It is official. The Warriors will play the Pelicans in the First Round of the NBA Playoffs, starting on Saturday at Oracle Arena, where Golden State finished with the best home record in franchise history and the league, going 39-2.
Golden State has played New Orleans four times this season, and the Warriors went 3-1 in those games. What are some lessons from these four matchups?
In the first game, the Warriors won 112-85 at Oracle, back on December 14. Golden State absolutely massacred the Pelicans, even though Anthony Davis did Anthony Davis things in putting up a 30-15-3-3 stat line along with some nasty dunks. I was there; Steve Kerr remarked that "this was the best game we've played in a long time." This game was the epitome of the Warriors defense: Switching maniacally on the perimeter, forcing the other, less talented Pelicans to hit shots, and key in on Anthony Davis. Sure, Davis went wild, but the other Pelicans couldn't do much of anything, and the Warriors made good use of their home-court advantage in getting out in transition.
In the second game, the Warriors won again, 128-122 in overtime in New Orleans, as the last victory of a 16-game win streak. However, this game should not be taken as a total harbinger of how the series will turn out, because the Warriors were missing Andrew Bogut and the Pelicans were missing Davis. Stephen Curry did MVP things with critical buckets in overtime and Draymond Green made some vital plays as well. This game, though, could be important in figuring how the Warriors and Pelicans will play when Davis or Bogut is not on the floor; no player will play all 48 minutes of every game (neither team has Jimmy Butler, after all). Both teams went pretty small when their star big men were not on the court, and twice the Pelicans came back from large deficits to take the lead, including a 13-0 run to end the third quarter. Not every game is a cakewalk, and the Warriors will have to be sharp and frisky defensively when Bogut is off the floor in the series.
The third game of the season series saw Golden State winning again at Oracle, 112-96. Like the second matchup, the second game should not be taken as a token of what the series will turn out to be, because Klay Thompson did not play for the Warriors; the Pelicans were missing Davis again, along with starting center Omer Asik, starting forward Ryan Anderson, and guard Jrue Holiday (brother of Justin Holiday). Further, New Orleans lost Tyreke Evans to injury midway through the third quarter. However, this game could represent what we might see when the Pelicans' bench unit is on the floor. Stephen Curry controlled the game without hitting a lot of shots, going for 16 points and 11 assists; Harrison Barnes stepped up big-time with 22 points; and once again, the Warriors surrounded and suffocated the Pelicans defensively, forcing 21 turnovers and leading by as much as 27 in a game that was never going to be close.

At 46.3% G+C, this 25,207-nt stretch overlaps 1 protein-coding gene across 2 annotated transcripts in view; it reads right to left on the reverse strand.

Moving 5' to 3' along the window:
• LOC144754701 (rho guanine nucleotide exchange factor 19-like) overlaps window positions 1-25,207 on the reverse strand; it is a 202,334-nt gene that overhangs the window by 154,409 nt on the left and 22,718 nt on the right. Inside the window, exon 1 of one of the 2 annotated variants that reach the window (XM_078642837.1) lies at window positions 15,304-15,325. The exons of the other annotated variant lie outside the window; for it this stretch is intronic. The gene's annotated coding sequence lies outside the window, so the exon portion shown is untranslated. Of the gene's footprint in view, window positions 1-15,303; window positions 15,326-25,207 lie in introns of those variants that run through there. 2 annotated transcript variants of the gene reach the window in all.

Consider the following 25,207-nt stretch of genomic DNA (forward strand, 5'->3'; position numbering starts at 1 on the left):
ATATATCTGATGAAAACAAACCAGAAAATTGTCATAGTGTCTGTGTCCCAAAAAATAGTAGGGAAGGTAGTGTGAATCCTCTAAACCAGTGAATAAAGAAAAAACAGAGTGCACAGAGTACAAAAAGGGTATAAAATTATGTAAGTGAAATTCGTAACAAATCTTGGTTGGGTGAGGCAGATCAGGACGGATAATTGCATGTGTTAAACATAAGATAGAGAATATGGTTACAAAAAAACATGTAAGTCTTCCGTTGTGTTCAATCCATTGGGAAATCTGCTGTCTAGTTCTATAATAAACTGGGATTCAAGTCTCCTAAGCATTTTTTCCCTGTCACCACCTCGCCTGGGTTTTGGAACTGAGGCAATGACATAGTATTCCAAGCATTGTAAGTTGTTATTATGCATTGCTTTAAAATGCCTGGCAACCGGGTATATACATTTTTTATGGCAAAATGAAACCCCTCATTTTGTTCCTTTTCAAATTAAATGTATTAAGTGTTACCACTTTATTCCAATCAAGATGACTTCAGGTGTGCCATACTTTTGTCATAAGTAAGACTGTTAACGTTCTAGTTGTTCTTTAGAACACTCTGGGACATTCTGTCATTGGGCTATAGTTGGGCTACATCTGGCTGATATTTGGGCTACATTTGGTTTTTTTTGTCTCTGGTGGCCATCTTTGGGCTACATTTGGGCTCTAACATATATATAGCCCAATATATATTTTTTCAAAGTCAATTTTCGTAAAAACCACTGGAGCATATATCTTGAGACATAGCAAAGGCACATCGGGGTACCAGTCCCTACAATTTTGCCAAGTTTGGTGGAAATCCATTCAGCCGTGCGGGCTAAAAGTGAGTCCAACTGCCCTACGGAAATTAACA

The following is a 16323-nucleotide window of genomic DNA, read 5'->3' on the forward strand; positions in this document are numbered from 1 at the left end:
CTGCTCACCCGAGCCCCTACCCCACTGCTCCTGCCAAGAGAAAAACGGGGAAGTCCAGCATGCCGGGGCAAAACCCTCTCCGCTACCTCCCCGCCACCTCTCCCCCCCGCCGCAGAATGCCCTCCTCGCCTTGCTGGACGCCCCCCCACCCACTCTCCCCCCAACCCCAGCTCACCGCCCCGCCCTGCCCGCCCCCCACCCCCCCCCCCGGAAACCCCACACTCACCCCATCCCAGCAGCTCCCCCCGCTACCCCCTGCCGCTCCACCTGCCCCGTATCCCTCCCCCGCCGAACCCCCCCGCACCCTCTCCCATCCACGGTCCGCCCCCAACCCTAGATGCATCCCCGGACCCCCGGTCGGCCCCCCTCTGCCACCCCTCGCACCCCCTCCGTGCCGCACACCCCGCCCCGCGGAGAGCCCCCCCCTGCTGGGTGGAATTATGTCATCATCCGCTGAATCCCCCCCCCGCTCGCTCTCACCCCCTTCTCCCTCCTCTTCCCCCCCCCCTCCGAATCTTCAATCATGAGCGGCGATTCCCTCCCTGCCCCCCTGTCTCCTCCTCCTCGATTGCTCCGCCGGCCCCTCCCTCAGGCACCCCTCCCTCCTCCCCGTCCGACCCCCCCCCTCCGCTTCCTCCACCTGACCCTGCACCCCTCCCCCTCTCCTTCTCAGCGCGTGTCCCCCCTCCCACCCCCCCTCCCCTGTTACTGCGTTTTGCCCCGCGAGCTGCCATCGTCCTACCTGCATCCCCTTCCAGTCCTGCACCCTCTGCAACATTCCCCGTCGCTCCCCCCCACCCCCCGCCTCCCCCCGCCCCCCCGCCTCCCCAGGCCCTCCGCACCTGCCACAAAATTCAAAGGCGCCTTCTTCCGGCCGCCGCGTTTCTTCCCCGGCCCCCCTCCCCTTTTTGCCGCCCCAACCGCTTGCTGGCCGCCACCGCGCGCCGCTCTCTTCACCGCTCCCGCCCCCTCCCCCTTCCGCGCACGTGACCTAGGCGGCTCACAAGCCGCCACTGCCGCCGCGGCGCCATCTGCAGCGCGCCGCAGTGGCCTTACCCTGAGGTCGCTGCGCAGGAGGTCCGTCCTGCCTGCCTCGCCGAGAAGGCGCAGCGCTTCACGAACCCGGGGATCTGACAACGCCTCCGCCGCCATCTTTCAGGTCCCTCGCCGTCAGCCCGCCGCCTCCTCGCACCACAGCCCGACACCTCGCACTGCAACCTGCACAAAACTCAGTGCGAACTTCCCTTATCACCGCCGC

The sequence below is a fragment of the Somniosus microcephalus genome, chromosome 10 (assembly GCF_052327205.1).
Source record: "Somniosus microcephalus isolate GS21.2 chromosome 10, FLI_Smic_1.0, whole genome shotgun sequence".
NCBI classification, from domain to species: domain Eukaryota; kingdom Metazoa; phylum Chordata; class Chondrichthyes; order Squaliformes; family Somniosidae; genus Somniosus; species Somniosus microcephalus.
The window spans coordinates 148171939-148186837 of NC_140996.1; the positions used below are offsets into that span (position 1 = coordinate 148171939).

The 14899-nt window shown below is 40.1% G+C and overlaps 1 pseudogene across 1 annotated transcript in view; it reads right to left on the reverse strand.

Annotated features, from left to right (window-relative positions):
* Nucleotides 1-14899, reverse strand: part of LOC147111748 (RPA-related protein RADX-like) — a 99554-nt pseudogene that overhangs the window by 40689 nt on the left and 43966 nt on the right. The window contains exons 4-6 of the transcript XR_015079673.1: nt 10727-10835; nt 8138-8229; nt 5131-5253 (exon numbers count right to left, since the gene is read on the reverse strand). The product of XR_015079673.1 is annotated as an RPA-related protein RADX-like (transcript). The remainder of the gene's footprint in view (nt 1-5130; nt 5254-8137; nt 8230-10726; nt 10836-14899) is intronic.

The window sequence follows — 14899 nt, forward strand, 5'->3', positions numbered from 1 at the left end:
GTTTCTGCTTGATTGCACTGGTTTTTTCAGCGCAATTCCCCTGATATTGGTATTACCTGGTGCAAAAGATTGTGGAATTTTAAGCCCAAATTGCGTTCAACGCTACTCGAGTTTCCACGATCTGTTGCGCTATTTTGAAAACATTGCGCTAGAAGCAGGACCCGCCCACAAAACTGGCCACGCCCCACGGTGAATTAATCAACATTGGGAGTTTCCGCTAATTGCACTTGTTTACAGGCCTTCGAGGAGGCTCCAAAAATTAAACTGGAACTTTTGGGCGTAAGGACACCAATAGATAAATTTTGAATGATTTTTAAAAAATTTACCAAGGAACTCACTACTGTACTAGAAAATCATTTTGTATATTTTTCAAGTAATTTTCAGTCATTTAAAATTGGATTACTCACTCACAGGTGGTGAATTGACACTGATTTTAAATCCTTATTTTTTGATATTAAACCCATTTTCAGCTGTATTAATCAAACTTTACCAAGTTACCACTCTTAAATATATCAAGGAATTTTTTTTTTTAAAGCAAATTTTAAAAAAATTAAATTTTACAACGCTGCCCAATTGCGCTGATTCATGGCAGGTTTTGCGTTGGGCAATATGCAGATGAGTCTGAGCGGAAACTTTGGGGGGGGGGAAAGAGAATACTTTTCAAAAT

The final game of the Warriors-Pelicans season series featured a tense, playoff-like atmosphere in New Orleans, as the Pelicans claimed their only victory in four tries against Golden State. The Pelicans were fighting for their playoff lives, while Golden State had nothing to play for. It should be noted, as Jeff Cheal wrote in the recap, that the Warriors really and truly wanted this game, if for nothing more than pride and to prove they are the best team. No Warrior rested; the team dove for loose balls, hustled back on defense, and tried to win. However, Anthony Davis was a monster all night long. Dude just breaks defensive game plans (like Curry). He, along with some critical calls, won this game for the Pelicans. When healthy and at home, the Pelicans may prove a big challenge for the Dubs.
Some key points from each game the Warriors and Pelicans played this season, and things to keep an eye on as the series starts on Saturday:
- The Warriors will absolutely dominate at home. It is a near-certainty that New Orleans will not win at Oracle, and the games may get embarrassing.
- The Pelicans have a good chance to take a game in New Orleans.
- Anthony Davis is an absolute beast, and the Warriors may need to double-team him exclusively — especially in New Orleans — to stop (or slow) him.
- The Pelicans' starting five — Davis, Anderson, Evans, Holiday, and Asik — have cohesiveness and good spacing on offense, and could at least go toe-to-toe with the Warriors. Their bench on the other hand ... Pelicans fans, shield your eyes when they're in.
- Stephen Curry controlled the tempo very well in each game, and his all-around play will definitely be a massive issue for New Orleans.